more blood is required during surgery than had been anticipated when the
autologous blood was drawn.



Nationally, the financial advantages of autologous blood
transfusion remain a controversial issue. Large regional blood
suppliers often believe that their programs, which are highly automated
and draw blood from thousands of donors, can be run in a far more
cost-effective manner than a single-donor porgram. Our laboratory
administrators concluded that the direct costs would be comparable,
however, particularly for transfusions of more than one unit of blood.



We already had adequate refrigerator storage space, and regardless
of the workload, two technologists are available to staff the
transfusion service at all times. We attempt to schedule autologous
donors when the transfusion service’s routine workload is at its
nadir.



As far as donor facilities go, all that’s really needed is a
donor chair in an area set apart from the main flow of laboratory
traffic. If space is at a premium, the lab might be able to schedule
donations elsewhere in the hospital–for example, the outpatient area.



Using the AABB Technical Manual as a guide, we developed a detailed
autologous blood transfusion procedure and incorporated it into the
blood bank’s procedure manual. The AABB manual covers such aspects
as donor criteria, donation and storage, consent, physician
responsibility, iron supplementation, and recruitment. It also goes
into serologic testing, record keeping, releasing unused blood, and
intraoperative blood salvage.



Before implementing the program, we launched an educational and
public relations campaign, directed at physicians and the public. A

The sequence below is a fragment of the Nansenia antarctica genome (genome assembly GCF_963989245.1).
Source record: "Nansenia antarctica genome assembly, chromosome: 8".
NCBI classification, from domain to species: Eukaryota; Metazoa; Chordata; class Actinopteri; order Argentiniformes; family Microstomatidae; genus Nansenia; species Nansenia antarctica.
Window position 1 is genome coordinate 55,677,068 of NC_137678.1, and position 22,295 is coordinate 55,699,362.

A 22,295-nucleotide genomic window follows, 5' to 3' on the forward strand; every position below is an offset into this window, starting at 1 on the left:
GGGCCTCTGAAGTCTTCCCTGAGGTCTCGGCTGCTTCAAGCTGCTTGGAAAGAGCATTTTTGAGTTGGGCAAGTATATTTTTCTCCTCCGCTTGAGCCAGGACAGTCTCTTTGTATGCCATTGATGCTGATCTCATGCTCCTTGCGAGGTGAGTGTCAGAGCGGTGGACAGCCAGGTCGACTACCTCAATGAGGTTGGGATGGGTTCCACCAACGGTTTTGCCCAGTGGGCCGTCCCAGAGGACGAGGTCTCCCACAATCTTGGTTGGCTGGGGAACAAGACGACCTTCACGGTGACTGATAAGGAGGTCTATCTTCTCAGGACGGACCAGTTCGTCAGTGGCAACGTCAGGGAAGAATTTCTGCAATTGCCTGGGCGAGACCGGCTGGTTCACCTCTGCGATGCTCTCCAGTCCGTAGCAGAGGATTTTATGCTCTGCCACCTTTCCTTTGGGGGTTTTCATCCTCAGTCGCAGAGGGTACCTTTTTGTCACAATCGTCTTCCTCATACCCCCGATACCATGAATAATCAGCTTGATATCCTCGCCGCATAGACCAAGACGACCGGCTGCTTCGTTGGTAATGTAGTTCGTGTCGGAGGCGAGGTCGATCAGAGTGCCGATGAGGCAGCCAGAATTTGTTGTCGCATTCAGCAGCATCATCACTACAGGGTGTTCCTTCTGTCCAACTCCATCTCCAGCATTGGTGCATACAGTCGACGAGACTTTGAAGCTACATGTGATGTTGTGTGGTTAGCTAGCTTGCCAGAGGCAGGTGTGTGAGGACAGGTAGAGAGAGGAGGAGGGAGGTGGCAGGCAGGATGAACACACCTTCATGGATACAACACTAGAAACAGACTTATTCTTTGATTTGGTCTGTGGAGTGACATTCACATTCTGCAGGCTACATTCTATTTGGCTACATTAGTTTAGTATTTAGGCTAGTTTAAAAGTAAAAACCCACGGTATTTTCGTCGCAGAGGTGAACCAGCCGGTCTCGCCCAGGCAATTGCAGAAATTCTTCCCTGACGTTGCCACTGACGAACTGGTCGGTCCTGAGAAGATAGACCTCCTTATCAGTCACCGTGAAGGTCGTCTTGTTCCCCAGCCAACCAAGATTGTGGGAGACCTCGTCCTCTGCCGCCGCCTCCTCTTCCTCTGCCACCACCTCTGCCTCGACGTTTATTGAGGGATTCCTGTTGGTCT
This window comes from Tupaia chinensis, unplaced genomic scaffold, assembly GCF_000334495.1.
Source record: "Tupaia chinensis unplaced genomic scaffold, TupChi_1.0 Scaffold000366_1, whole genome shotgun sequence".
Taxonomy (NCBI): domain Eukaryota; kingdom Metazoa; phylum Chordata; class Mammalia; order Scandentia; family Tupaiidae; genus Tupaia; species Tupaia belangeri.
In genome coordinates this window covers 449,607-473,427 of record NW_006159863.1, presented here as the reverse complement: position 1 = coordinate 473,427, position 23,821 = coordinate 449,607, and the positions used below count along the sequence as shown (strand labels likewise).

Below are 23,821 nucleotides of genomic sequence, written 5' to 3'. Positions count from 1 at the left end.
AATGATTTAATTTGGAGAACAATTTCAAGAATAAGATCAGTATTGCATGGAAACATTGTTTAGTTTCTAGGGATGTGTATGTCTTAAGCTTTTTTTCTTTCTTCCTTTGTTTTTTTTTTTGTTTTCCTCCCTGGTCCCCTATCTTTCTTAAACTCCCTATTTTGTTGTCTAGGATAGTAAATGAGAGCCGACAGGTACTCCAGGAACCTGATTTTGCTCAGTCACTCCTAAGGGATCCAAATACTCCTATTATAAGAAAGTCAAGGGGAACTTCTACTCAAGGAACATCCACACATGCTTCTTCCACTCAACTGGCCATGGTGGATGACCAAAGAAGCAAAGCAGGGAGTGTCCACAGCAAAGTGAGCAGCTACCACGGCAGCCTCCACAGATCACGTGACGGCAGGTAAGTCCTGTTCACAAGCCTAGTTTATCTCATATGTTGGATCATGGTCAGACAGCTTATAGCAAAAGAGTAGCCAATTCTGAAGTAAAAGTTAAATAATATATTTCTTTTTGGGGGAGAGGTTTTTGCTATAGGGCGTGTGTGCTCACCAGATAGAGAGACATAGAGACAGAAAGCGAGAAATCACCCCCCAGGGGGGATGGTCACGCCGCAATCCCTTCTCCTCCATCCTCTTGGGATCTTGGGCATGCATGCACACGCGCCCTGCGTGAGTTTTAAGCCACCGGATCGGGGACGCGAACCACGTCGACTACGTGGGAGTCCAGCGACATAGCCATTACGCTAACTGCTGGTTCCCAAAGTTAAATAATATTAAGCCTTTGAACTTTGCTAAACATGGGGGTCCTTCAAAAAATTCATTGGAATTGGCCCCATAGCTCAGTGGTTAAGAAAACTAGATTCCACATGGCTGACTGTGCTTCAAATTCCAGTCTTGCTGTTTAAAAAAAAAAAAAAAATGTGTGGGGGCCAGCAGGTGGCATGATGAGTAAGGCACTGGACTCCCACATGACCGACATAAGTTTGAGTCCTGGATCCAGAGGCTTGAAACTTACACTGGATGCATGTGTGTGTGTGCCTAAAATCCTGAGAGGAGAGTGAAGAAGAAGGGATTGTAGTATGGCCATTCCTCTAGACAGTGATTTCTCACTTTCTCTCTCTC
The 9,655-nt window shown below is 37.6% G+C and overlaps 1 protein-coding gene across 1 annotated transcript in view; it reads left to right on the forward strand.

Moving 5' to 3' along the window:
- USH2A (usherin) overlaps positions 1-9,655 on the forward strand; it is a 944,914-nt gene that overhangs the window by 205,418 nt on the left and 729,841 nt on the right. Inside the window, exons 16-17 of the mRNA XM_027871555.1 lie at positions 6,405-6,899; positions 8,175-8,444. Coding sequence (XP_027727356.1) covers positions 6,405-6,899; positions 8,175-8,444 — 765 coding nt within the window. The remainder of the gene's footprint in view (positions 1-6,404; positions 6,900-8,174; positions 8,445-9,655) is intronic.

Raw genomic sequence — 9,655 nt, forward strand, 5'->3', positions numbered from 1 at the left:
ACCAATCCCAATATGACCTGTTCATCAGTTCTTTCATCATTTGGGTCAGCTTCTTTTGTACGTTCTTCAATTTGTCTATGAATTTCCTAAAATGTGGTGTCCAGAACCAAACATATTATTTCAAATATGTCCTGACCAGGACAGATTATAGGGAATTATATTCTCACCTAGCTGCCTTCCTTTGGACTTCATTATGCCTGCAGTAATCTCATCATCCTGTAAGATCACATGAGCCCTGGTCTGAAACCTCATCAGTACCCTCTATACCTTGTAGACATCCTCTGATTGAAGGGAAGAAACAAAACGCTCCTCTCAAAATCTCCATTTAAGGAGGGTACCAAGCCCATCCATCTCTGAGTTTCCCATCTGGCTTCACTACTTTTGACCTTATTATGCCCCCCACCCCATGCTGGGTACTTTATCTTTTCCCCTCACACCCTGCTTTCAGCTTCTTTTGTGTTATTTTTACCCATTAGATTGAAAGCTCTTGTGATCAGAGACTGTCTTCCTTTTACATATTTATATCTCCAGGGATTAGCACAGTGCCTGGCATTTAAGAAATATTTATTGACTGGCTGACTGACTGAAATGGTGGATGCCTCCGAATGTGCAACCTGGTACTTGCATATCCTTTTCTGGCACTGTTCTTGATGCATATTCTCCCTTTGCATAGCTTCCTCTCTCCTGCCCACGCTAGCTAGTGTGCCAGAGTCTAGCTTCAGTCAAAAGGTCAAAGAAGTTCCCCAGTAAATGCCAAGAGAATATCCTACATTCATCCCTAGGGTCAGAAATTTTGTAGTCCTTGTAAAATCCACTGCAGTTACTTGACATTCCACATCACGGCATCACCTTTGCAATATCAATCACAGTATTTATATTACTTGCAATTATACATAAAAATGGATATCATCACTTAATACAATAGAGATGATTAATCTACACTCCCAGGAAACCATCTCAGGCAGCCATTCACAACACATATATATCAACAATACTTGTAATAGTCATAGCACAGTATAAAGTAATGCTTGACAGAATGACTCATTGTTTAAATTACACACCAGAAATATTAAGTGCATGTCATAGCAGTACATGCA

four-page pamphlet, titled “Your Surgery, Your Blood,” was
distributed to physicians’ offices. Written from a patient’s
perspective, the pamphlet describes the program’s mechanics and
advantages. We also sent background information to local media and went
on radio and television to discuss what we planned to do.



Within the hospital, we advised the transfusion, medical staff, and
executive committees of our progress and prepared a comprehensive
educational program for the hospital staff. A number of in-services and
informal sessions were held.



It is also important to outline your autologous blood transfusion
program to health insurance providers implementation. We wanted to
insure prompt reimbursement by third-party payers, and, we wanted to
receive the endorsement of our homologous blood supplier. Our supplier
recognizes the benefits of autologous blood transfusion and has been
supportive.



Our program will mark its second anniversary in a few months. In
the beginning, most patients donated because they had seen the pamphlet
or heard about the program through the media and called it to their
doctors’ attention. Now doctors suggest it to their patients.